Moon, Jupiter, Saturn August 27 to 29

These next several evenings – August 27, 28 and 29, 2020 – watch for the waxing gibbous moon to pass by the two biggest planets in our solar system, Jupiter and Saturn. Both worlds are gas giants. Jupiter is bigger and by far the brighter planet, shining some eight times more brilliantly than Saturn. Yet the famous planet of the rings shines as brightly as the brightest stars. Just look up on these nights! You can’t miss these bright worlds near the moon.

And notice how close together in the sky these two planets are. That’s because they’re headed for a great conjunction later this year. If you find them in the coming evenings, you’ll enjoy watching them for the remainder of 2020.

Read more: Before 2020 ends, a great conjunction of Jupiter and Saturn

Jupiter ranks as the fourth-brightest celestial body to light up the heavens, after the sun, moon and the planet Venus. But there’s no way to mistake Venus for Jupiter, or vice versa, because – at present – Jupiter rules the evening sky while Venus is up at dawn. Around the world, in the wee hours of the morning, Jupiter sets in the southwest at roughly the same time that Venus rises in the northeast.

Meanwhile, Saturn – the most distant word that you can see easily with the unaided eye – is twice as bright as the 1st-magnitude star Antares, Heart of the Scorpion. You might have seen the moon in the vicinity of Antares a few days ago.

Live in the U.S. or Canada? Find out when Jupiter sets and Venus rises via Old Farmer’s Almanac.

For virtually anywhere worldwide, find out when Jupiter sets and Venus rises via

Visit Heavens-Above for the moon’s present position on the zodiac.

Chart showing the constellation Scorpius and its brightest star, Antares.
Here’s a constellation to look for near the moon, Jupiter and Saturn in the next few days. Scorpius is one of the few constellations that looks like its namesake. The bright red star Antares marks the Scorpion’s Heart. On the night of August 27, an imaginary line drawn from Jupiter and past the moon points to Antares. Also, notice the 2 stars at the tip of the Scorpion’s Tail. These 2 stars – Shaula and Lesath – are known as The Stinger.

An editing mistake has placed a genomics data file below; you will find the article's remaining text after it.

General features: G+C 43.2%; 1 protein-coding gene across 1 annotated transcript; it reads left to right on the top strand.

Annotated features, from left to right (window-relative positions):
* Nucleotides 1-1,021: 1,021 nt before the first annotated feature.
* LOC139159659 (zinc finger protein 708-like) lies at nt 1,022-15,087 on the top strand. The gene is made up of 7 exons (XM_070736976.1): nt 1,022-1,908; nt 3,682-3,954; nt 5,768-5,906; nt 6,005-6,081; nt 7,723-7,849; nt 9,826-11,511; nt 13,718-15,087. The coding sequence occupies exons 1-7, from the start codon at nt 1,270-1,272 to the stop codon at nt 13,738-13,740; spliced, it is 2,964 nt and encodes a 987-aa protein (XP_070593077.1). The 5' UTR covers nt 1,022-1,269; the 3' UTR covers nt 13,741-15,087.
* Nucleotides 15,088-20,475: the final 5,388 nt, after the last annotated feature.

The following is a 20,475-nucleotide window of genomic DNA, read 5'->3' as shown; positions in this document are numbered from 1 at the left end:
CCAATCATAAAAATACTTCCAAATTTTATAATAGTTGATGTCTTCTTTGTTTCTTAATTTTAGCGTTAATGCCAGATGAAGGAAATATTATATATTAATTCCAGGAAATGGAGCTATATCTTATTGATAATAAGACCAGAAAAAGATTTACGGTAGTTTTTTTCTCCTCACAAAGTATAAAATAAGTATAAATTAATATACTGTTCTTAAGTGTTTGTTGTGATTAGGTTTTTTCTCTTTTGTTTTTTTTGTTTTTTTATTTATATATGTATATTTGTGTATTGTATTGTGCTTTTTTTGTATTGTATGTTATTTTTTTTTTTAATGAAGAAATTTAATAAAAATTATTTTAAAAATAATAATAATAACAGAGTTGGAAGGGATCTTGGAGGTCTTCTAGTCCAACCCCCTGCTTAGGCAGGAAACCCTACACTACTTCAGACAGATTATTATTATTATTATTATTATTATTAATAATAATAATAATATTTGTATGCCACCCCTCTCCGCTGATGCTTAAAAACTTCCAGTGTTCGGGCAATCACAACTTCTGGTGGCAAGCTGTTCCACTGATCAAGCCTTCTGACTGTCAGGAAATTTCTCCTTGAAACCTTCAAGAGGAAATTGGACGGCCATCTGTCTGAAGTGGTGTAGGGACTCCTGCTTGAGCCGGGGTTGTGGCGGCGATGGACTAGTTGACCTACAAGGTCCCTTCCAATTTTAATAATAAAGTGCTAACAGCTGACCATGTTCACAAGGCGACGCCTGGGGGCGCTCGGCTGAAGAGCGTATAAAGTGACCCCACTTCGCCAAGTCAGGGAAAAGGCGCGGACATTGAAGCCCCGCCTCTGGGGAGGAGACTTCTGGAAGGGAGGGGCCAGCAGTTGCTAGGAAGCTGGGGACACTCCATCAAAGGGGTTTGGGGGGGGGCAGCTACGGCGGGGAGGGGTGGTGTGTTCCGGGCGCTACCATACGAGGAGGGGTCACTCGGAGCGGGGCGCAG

There are two reasons for Jupiter and Saturn’s brilliance. First of all, these planets are huge; and, secondly, they have a high albedo (reflectivity). Jupiter has 1,331 times the volume of Earth, whereas Saturn has 764 times the Earth’s volume. Jupiter reflects about 52% of the incoming sunlight, while Saturn reflects about 47%. In contrast, our moon only reflects about 12% of the incoming sunlight.

Unlike the stars, which shine by their own light, Jupiter and Saturn shine by reflecting the light of the sun. Despite Jupiter residing 4.4 astronomical units (AU) from Earth and Saturn at 9.2 AU from Earth right now, these planets still stand out in Earth’s sky. By the way, one AU = one sun/Earth distance.

Find out current planetary distances from Earth and the sun via Heavens-Above.

Saturn’s brilliance also depends the tilt of its majestic rings. You need a telescope to view the rings, but their inclination affects the planet’s brightness as seen from Earth even when looking with the eye alone. Saturn appears brightest when the rings are inclined at a maximum of 27 degrees toward Earth, and dimmest when the rings appear edge-on (0 degrees).

Presently, the rings are inclined at a little more than 21 degrees, adding to Saturn’s overall brilliance.

28 pictures of Saturn with the rings tilted at different angles.
The tilt of Saturn’s rings has a great impact on its overall brightness. In years when Saturn’s rings are edge-on as seen from Earth (2009 and 2025), Saturn appears considerably dimmer than in years when Saturn’s rings are maximally titled toward Earth (2017 and 2032). This year, in 2020, Saturn’s rings are still quite inclined. Image via Wikimedia Commons.

Bottom line: On August 27, 28 and 29, 2020, use the moon to locate the two largest planets of the solar system, Jupiter and Saturn.

August 27, 2020

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Bruce McClure

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